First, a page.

Responsive image



In the United States and Europe, even with advanced collection systems, 170,000 tons of plastics leak into the ocean each year.[i]


Today, 95 percent of plastic packaging's material value, or $80 billion to $120 billion annually, is lost to the economy after a short first use.[ii]

Responsive image
  • ·       The recycling rate for plastics in general is even lower than for plastic packaging, and both are far below the global recycling rates for paper (58 percent) and iron and steel (70 percent to 90 percent).[i]
  • ·       In 2013, the industry put 78 million tons of plastic packaging on the market, with a total value of $260 billion.[ii]

Plastics and Consumption – Many plastics contain chemicals and additives that can migrate back out of plastics into our food, our water, and ultimately our bodies. For example, Phthalates and bisphenols are added to plastics to make them soft, hard, or flexible - these chemicals mimic our hormones and are called endocrine disruptors. These can have serious health effects through microdosing - particularly for young people, is found in many types of plastic commonly used for food storage.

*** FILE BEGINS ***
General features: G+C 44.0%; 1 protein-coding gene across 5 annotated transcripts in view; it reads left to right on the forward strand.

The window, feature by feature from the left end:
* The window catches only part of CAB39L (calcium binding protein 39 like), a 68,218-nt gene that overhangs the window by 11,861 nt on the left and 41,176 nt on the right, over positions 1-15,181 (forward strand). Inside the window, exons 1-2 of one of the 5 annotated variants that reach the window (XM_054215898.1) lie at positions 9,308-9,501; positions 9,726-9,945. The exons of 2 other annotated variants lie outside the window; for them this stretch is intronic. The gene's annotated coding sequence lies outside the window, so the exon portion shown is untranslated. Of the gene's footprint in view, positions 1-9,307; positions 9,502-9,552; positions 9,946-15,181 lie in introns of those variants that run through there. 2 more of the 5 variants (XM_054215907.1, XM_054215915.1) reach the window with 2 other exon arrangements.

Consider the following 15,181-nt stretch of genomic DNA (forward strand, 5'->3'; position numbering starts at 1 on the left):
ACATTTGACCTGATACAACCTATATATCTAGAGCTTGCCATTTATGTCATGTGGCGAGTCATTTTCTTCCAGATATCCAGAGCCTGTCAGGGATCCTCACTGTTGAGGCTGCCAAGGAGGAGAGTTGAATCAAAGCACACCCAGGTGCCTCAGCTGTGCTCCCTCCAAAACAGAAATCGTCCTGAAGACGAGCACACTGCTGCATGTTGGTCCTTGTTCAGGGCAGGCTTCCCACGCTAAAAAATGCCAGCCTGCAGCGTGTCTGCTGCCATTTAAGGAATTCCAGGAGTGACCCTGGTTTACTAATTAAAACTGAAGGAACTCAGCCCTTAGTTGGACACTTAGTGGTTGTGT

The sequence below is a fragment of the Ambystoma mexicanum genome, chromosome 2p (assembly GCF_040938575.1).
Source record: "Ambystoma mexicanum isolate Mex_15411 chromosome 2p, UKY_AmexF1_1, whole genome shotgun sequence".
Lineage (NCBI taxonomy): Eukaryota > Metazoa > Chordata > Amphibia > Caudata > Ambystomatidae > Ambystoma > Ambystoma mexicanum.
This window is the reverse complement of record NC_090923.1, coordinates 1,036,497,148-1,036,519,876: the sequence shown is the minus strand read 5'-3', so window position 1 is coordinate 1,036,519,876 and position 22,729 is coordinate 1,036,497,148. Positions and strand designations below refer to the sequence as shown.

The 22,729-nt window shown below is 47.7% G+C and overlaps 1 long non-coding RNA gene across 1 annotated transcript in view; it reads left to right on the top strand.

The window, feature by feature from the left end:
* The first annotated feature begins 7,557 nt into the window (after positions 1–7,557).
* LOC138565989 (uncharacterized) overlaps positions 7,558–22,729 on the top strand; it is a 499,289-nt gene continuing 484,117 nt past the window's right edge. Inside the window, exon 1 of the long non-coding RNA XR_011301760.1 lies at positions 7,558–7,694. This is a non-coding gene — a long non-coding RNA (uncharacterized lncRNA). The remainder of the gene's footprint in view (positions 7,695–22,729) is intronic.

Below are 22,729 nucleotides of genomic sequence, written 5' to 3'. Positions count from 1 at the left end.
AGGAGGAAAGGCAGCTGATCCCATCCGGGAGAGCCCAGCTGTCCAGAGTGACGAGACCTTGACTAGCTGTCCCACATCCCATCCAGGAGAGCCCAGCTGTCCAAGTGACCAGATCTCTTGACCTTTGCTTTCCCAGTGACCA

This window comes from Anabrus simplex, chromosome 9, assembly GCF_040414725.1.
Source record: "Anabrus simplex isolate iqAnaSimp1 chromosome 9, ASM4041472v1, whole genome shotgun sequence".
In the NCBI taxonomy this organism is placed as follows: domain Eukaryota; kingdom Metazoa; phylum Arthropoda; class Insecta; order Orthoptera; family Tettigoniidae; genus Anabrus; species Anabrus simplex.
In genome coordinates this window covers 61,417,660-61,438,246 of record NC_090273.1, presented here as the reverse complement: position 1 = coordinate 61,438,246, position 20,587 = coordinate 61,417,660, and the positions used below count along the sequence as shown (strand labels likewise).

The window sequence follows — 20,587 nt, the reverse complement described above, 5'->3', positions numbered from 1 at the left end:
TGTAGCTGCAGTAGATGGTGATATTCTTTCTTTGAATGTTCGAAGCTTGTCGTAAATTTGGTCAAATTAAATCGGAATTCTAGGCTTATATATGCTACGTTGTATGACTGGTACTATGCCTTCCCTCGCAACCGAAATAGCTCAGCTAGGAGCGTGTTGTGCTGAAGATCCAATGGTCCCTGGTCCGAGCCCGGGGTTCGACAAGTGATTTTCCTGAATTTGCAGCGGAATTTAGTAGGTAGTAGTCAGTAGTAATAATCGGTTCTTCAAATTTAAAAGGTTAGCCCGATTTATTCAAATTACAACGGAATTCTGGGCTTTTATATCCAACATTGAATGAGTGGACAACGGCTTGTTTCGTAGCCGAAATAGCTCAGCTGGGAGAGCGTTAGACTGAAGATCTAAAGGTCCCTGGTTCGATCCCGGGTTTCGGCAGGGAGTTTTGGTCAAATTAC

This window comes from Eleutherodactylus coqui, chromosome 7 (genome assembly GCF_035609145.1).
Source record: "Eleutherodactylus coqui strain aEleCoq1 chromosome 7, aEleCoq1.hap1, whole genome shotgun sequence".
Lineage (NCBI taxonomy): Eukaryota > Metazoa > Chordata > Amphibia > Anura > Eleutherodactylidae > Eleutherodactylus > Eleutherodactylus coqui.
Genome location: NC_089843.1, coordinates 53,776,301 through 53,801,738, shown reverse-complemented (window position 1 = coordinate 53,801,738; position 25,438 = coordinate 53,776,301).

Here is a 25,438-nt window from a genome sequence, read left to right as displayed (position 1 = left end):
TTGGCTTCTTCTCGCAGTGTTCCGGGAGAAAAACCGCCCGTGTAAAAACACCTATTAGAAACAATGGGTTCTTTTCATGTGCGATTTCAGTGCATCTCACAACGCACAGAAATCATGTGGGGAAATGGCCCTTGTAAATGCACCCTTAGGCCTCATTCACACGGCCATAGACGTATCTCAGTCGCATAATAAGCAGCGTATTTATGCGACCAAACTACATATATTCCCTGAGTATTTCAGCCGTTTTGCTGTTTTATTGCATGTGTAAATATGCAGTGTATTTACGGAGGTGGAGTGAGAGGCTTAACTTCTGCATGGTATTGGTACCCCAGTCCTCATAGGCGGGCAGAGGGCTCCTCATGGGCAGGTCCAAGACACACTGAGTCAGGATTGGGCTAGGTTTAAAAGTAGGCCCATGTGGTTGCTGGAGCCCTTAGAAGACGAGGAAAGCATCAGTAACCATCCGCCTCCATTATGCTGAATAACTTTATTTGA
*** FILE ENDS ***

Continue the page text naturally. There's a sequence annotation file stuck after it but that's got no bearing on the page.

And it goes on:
Disposal – Plastic stays around for hundreds of years or more. Unfortunately, only 9% of the plastic every produced gets recycled; the majority ends up in landfills or in the environment. In fact, 8 million tons of plastic enter our waterways each year. All that plastic is starting to show up in unexpected (and unwelcome) places, from our tap water to our food. The “smog” of microplastics in our ocean is smothering the small organisms that make up the base of the food chain and could have serious implications for our food systems.